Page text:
Since my first trip to Europe, the summer of 1993, I had classified myself as a World Traveller.  I was, and am still, so fascinated by other cultures and countries.  I love trying new foods and experiencing life like a local.  When I met my husband, he, too, loved to travel, and we loved travelling together.  Our first international trip was on our honeymoon to Bali and Thailand.  It was the most amazing vacation I have ever been on.  About a year and a half after we were married, we became pregnant with our first son.  Shortly thereafter, the international travelling ceased, or at least slowed down to that of molasses.  When our son was one years old, my parents very graciously offered to keep him for two weeks so my husband and I could travel to Anguilla and Miami for my 30th birthday.  We came home with a a great souvenir…a positive pregnancy test!  About six months later, our daughter was born.  This time, the international travelling really came to an end.

That was five years ago.  Even though I was just travelling to Mexico, I was nervous.  Nervous about the flight (what mother doesn’t get on a plane and assume the worst…that she will be leaving her four children alone in this world to fend for themselves?!?!), nervous about filing out the customs papers, nervous about customs, nervous about the Mexican police and drug lords, nervous about my money being pick pocketed…seriously.  I remember when I got on a plane to Europe, it was a TWA jumbo jet, and I was sitting in a window seat looking out on the runway.  I had just left my parents and the rest of my family for the first time, to go across an ocean, to a different country, where they didn’t have American dollars or speak English.  Though I was excited and sad, I don’t remember being nervous.  I didn’t have the responsibilities I do today…kids, house, bills, etc., things that take over your mind completely and keep you from ever feeling like an 18 year old ever again.  Once up in the air, and the flight seemed to be going seamless, I was able to begin my decompressing.  At first I thought I would have all the time in the world to read a few books, catch up on the gossip mags, maybe even write a little.  Who was I kidding?  When I got in my over sized First Class seat, I took out my iPad to read off my Kindle App, and next thing I knew the stewardess was nudging me to see if I wanted anything to drink.  I couldn’t keep my eyes open the entire flight.  Landed in Phoenix, got off the plane and back on another, and same thing…bam! sound asleep.  I don’t sleep well on planes, so that should tell you something!  I don’t think I realized how really very tired I was.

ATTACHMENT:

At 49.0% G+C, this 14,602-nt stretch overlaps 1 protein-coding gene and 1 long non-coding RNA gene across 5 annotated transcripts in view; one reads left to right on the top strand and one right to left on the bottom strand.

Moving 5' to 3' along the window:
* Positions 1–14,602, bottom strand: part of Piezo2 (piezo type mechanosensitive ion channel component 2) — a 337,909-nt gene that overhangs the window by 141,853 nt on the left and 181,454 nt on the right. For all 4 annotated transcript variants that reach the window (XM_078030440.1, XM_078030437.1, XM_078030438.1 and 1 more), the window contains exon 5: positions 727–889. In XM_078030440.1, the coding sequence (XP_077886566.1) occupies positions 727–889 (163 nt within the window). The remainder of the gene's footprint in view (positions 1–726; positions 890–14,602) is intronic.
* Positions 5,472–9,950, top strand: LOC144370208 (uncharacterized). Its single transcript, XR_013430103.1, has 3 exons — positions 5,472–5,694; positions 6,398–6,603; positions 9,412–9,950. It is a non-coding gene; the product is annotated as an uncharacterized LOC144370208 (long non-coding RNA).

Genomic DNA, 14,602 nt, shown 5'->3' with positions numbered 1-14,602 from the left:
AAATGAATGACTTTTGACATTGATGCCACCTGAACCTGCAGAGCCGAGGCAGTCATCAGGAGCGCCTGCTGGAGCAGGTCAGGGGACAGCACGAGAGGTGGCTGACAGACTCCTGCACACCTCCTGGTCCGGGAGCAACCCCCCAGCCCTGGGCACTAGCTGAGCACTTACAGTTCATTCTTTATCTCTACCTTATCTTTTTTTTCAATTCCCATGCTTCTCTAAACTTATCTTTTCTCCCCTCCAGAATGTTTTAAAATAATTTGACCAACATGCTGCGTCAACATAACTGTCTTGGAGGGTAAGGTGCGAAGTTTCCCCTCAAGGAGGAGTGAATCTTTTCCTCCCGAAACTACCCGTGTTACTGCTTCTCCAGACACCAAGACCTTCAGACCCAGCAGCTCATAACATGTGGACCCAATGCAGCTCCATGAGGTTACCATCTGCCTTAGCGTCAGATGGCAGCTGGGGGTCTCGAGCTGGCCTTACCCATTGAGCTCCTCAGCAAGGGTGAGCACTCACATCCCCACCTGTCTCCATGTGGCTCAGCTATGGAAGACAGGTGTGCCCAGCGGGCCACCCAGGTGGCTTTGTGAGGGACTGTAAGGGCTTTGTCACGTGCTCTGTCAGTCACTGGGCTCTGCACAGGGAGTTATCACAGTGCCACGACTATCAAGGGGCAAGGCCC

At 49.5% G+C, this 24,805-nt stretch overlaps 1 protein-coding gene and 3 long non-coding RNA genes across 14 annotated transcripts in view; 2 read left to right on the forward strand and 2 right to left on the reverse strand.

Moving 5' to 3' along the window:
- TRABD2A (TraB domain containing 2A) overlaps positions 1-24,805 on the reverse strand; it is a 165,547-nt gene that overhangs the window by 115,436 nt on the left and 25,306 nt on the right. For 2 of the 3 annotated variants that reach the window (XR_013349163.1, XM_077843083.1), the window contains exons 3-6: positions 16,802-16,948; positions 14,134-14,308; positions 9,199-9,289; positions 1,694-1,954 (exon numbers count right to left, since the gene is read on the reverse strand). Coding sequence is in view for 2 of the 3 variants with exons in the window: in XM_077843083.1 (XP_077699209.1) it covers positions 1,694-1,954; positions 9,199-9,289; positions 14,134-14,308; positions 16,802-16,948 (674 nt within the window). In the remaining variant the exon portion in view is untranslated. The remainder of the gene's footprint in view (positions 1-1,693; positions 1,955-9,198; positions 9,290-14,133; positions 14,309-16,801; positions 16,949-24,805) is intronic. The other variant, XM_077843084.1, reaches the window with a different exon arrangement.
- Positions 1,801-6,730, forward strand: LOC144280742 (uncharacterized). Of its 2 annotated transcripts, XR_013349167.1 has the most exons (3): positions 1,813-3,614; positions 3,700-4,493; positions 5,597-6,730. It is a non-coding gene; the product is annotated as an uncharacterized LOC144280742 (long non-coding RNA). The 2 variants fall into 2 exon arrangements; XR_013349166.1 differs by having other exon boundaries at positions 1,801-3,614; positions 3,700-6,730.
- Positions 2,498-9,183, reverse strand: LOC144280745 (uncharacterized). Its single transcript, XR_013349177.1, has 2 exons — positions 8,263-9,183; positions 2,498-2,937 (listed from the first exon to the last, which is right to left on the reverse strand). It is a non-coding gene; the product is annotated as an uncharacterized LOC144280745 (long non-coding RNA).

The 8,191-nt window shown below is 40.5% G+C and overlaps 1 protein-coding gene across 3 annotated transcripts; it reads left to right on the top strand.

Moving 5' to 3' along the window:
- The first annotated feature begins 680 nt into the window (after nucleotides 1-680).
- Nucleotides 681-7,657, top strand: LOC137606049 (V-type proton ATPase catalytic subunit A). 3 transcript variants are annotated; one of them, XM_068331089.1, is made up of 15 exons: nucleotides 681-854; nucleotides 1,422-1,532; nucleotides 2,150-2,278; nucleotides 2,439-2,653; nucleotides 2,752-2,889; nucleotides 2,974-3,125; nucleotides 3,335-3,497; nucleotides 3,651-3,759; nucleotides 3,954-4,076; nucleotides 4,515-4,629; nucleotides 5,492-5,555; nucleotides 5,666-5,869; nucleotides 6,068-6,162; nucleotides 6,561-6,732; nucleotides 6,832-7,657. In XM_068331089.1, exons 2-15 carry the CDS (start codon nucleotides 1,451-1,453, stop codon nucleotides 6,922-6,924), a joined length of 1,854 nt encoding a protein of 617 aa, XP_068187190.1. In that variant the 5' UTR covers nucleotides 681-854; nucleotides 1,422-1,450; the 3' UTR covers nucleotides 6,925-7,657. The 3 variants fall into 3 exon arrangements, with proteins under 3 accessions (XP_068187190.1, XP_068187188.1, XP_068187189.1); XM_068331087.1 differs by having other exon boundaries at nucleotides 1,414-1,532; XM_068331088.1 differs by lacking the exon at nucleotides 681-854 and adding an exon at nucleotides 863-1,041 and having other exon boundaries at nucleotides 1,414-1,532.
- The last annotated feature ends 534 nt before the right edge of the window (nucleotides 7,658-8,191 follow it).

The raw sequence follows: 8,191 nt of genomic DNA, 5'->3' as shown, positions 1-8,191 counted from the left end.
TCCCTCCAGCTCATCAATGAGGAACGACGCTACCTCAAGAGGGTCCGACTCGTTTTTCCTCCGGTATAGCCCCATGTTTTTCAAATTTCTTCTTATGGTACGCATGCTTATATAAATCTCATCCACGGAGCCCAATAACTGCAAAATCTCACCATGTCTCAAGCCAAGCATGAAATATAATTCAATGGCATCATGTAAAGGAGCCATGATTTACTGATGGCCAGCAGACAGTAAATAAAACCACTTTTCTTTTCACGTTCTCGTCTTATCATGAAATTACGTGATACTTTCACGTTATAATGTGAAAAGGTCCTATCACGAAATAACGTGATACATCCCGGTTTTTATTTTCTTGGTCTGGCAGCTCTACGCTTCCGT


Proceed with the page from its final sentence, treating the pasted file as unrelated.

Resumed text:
RSH was already in Mexico and he and his buddies were planning on picking me up from the airport with the car his buddy kept down there.  As soon as we landed, the nerves kicked in again. It had been years since I had been in Mexico.  In fact, the last time I was there was exactly 14 years ago with my best friends from high school.  We all met up in Cabo for our last Spring Break in college before we graduated.  My memories of Cabo were that of one big dance party and drinking games at The Giggling MarlinEl Squid Roe, Cabo Wabo and The Office.  The hazy memories, and probably because I was pretty hazy then, too, of wandering around the main drag of town with Coronas in hand, fending off the street vendors, and enjoying the freedoms of Mexico that are in so many Jimmy Buffet and cowboy songs.  This time around, I really didn’t know what to expect.  Coming off the plane, I was directed to a large, Mexican man with a moustache who looked like he had the most boring job in the world.  He sat behind the counter at Immigration and said, “Hola,” and nothing else.  I don’t even think he looked up at me, just stamped my passport, then pointed to the baggage claim, where you tested your luck of proceeding through the gates with a push of a button.  Green means go, Red means your screwed.  Luckily, my light was green.  I couldn’t get the handle to pull out of my suitcase, so I had to drag it by the carry-handle.  And being so well directed in Mexico, I had no idea where I was going, and instead of following the crowd (still hadn’t had my coffee yet), I walked into an empty area where there were Mexican guards with the biggest guns I’ve ever seen in person.  One of them looked at me and said, “Girl, go that way,” and pointed to an Exit sign where the other Americans were already walking.  Now I was really getting nervous, but still trying to keep my cool, as I had to pass through the hundreds of limo and taxi drivers who want to take you into town.  As directed by RSH, I just kept saying, “NO, my husband is here,” while secretly praying he was sitting outside the door waiting for me.  Again, not knowing which door to choose, I took a chance and went the way the rest of the Americans were going.  They were easy to spot…most of them being stark white and from the Mid West as, understandably so, they were escaping the freezing cold and snow dumping they had been experiencing for the last few weeks.  He was not there.  And I was already cursing him under my breath.  I didn’t want to look like a confused tourist, so I started to text him, hoping the International Plan I signed up for before I left was working and the texts were not costing me $20 a word.